Investment decisions often seem to be driven by geopolitical needs instead of sound financial sense. In South and Southeast Asia expensive port development is an excellent case study. A 2016 CSIS report judged that none of the Indian Ocean port projects funded through the BRI have much hope of financial success. They were likely prioritized for their geopolitical utility. Projects less clearly connected to China’s security needs have more difficulty getting off the ground: the research firm RWR Advisory Group notes that 270 BRI infrastructure projects in the region (or 32 per cent of the total value of the whole) have been put on hold because of problems with practicality or financial viability. There is a vast gap between what the Chinese have declared they will spend and what they have actually spent.

There is also a gap between how BRI projects are supposed to be chosen and how they actually have been selected. Xi and other party leaders have characterized BRI investment in Eurasia as following along defined “economic corridors” that would directly connect China to markets and peoples in other parts of the continent. By these means the party hopes to channel capital into areas where it will have the largest long-term benefit and will make cumulative infrastructure improvements possible.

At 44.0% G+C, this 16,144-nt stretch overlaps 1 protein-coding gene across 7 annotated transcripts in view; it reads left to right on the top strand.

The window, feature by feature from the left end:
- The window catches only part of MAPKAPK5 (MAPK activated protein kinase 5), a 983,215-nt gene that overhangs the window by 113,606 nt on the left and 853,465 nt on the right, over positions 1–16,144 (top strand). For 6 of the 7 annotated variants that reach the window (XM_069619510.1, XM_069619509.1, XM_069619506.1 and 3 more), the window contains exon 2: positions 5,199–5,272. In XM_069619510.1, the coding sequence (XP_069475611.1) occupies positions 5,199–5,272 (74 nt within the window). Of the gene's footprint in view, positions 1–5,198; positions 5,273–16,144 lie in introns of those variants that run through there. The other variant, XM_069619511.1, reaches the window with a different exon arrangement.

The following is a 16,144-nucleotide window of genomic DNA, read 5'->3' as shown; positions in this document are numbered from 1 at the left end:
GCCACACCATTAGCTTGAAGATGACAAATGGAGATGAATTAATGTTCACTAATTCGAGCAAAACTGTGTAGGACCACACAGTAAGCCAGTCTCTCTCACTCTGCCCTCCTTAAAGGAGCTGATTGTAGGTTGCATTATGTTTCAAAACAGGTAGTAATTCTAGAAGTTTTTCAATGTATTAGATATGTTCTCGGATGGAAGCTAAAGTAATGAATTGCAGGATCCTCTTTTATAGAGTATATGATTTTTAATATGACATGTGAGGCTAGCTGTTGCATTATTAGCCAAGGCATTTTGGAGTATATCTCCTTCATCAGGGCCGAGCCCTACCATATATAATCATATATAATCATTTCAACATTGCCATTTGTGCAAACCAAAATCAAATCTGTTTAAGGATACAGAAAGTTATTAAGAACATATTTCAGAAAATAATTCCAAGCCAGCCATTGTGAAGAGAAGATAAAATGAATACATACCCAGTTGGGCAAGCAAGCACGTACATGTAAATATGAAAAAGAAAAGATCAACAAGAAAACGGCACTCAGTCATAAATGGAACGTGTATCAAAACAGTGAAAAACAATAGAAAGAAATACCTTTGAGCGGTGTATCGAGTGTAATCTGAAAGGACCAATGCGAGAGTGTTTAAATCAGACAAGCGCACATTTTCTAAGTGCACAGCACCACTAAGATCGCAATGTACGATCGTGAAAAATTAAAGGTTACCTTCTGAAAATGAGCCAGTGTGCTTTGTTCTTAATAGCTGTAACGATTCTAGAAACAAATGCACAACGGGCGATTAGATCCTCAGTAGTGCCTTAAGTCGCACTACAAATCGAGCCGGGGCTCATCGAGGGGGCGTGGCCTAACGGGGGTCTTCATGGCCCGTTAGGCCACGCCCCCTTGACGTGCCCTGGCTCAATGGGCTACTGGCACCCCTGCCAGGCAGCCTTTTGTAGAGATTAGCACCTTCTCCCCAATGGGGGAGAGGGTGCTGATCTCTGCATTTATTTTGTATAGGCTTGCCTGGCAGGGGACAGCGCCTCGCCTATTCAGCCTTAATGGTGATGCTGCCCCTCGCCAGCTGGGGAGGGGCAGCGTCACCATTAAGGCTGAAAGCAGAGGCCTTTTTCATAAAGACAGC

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World Bank official lauds BRI, CPEC role in promoting intra-regional trade

Source: The News
Date: 5th December, 2018.

ISLAMABAD: The World Bank (WB) on Tuesday disclosed that around 71 countries under Belt and Road Initiative (BRI) obtained around 5 percent debt from China including Pakistan but stressed upon the need for ensuring more access to the data and transparency.

While addressing at SDPI conference here on Tuesday, Caroline Freund, WB’s Director Macroeconomics, Trade & Investment said that BRI and China Pakistan Economic Corridor (CPEC) were playing important role for promoting intra- regional trade by building infrastructure but the trade facilitation was required to enhance trade among different regions of the world including this part of the world. The infrastructure alone cannot promote trade but other requisites such as facilitation can help a lot to ensure trade among different parts of the world.